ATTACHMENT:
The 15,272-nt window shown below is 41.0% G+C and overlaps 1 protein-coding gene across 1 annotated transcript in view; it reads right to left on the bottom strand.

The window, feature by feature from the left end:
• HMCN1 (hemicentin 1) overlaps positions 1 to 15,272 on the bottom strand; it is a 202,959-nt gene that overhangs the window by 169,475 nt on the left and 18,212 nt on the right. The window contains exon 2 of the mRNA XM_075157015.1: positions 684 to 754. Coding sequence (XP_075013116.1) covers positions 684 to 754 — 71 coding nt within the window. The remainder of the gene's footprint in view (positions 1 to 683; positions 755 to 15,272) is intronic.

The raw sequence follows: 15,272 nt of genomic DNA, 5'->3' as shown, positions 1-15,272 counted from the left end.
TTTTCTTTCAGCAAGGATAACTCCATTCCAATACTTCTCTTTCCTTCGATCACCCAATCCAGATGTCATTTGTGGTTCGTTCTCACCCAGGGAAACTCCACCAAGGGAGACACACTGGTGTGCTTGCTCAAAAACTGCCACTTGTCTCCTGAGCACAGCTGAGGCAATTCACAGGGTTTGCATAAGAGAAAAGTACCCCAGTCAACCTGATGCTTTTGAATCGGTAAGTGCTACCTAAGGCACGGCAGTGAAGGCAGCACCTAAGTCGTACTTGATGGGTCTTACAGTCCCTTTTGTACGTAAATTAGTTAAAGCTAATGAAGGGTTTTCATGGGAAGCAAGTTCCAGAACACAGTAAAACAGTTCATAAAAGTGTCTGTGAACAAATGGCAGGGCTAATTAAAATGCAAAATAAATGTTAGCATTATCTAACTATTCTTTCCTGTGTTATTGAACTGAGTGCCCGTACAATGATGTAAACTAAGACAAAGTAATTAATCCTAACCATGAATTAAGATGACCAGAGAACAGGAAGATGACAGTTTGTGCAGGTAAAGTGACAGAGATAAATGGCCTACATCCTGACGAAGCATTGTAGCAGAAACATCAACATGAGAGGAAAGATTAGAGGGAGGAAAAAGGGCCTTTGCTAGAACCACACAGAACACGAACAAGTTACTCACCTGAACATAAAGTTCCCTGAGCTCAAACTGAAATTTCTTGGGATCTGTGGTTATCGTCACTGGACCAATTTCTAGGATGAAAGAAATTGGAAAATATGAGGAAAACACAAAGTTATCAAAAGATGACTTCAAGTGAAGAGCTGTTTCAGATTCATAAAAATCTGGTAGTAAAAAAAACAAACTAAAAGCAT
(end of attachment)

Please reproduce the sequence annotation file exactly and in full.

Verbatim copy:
The 15,272-nt window shown below is 41.0% G+C and overlaps 1 protein-coding gene across 1 annotated transcript in view; it reads right to left on the bottom strand.

The window, feature by feature from the left end:
• HMCN1 (hemicentin 1) overlaps positions 1 to 15,272 on the bottom strand; it is a 202,959-nt gene that overhangs the window by 169,475 nt on the left and 18,212 nt on the right. The window contains exon 2 of the mRNA XM_075157015.1: positions 684 to 754. Coding sequence (XP_075013116.1) covers positions 684 to 754 — 71 coding nt within the window. The remainder of the gene's footprint in view (positions 1 to 683; positions 755 to 15,272) is intronic.

The raw sequence follows: 15,272 nt of genomic DNA, 5'->3' as shown, positions 1-15,272 counted from the left end.
TTTTCTTTCAGCAAGGATAACTCCATTCCAATACTTCTCTTTCCTTCGATCACCCAATCCAGATGTCATTTGTGGTTCGTTCTCACCCAGGGAAACTCCACCAAGGGAGACACACTGGTGTGCTTGCTCAAAAACTGCCACTTGTCTCCTGAGCACAGCTGAGGCAATTCACAGGGTTTGCATAAGAGAAAAGTACCCCAGTCAACCTGATGCTTTTGAATCGGTAAGTGCTACCTAAGGCACGGCAGTGAAGGCAGCACCTAAGTCGTACTTGATGGGTCTTACAGTCCCTTTTGTACGTAAATTAGTTAAAGCTAATGAAGGGTTTTCATGGGAAGCAAGTTCCAGAACACAGTAAAACAGTTCATAAAAGTGTCTGTGAACAAATGGCAGGGCTAATTAAAATGCAAAATAAATGTTAGCATTATCTAACTATTCTTTCCTGTGTTATTGAACTGAGTGCCCGTACAATGATGTAAACTAAGACAAAGTAATTAATCCTAACCATGAATTAAGATGACCAGAGAACAGGAAGATGACAGTTTGTGCAGGTAAAGTGACAGAGATAAATGGCCTACATCCTGACGAAGCATTGTAGCAGAAACATCAACATGAGAGGAAAGATTAGAGGGAGGAAAAAGGGCCTTTGCTAGAACCACACAGAACACGAACAAGTTACTCACCTGAACATAAAGTTCCCTGAGCTCAAACTGAAATTTCTTGGGATCTGTGGTTATCGTCACTGGACCAATTTCTAGGATGAAAGAAATTGGAAAATATGAGGAAAACACAAAGTTATCAAAAGATGACTTCAAGTGAAGAGCTGTTTCAGATTCATAAAAATCTGGTAGTAAAAAAAACAAACTAAAAGCAT